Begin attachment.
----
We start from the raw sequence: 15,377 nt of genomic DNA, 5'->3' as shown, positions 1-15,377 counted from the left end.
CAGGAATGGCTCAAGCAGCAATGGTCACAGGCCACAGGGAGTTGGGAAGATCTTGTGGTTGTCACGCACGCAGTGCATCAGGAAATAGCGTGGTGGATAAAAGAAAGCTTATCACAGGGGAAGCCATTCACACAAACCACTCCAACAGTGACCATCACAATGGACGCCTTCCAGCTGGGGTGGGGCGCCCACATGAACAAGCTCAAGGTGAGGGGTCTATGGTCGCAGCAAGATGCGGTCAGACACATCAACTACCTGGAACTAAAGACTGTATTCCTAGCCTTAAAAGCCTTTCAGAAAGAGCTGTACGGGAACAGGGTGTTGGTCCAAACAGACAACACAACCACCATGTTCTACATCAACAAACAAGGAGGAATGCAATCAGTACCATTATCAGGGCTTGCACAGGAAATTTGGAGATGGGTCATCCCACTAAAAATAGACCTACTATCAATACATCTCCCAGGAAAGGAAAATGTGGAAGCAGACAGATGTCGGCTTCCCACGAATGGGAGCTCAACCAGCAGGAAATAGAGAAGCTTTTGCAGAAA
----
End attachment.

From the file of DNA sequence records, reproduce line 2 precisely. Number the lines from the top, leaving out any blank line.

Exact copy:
CAGGAATGGCTCAAGCAGCAATGGTCACAGGCCACAGGGAGTTGGGAAGATCTTGTGGTTGTCACGCACGCAGTGCATCAGGAAATAGCGTGGTGGATAAAAGAAAGCTTATCACAGGGGAAGCCATTCACACAAACCACTCCAACAGTGACCATCACAATGGACGCCTTCCAGCTGGGGTGGGGCGCCCACATGAACAAGCTCAAGGTGAGGGGTCTATGGTCGCAGCAAGATGCGGTCAGACACATCAACTACCTGGAACTAAAGACTGTATTCCTAGCCTTAAAAGCCTTTCAGAAAGAGCTGTACGGGAACAGGGTGTTGGTCCAAACAGACAACACAACCACCATGTTCTACATCAACAAACAAGGAGGAATGCAATCAGTACCATTATCAGGGCTTGCACAGGAAATTTGGAGATGGGTCATCCCACTAAAAATAGACCTACTATCAATACATCTCCCAGGAAAGGAAAATGTGGAAGCAGACAGATGTCGGCTTCCCACGAATGGGAGCTCAACCAGCAGGAAATAGAGAAGCTTTTGCAGAAA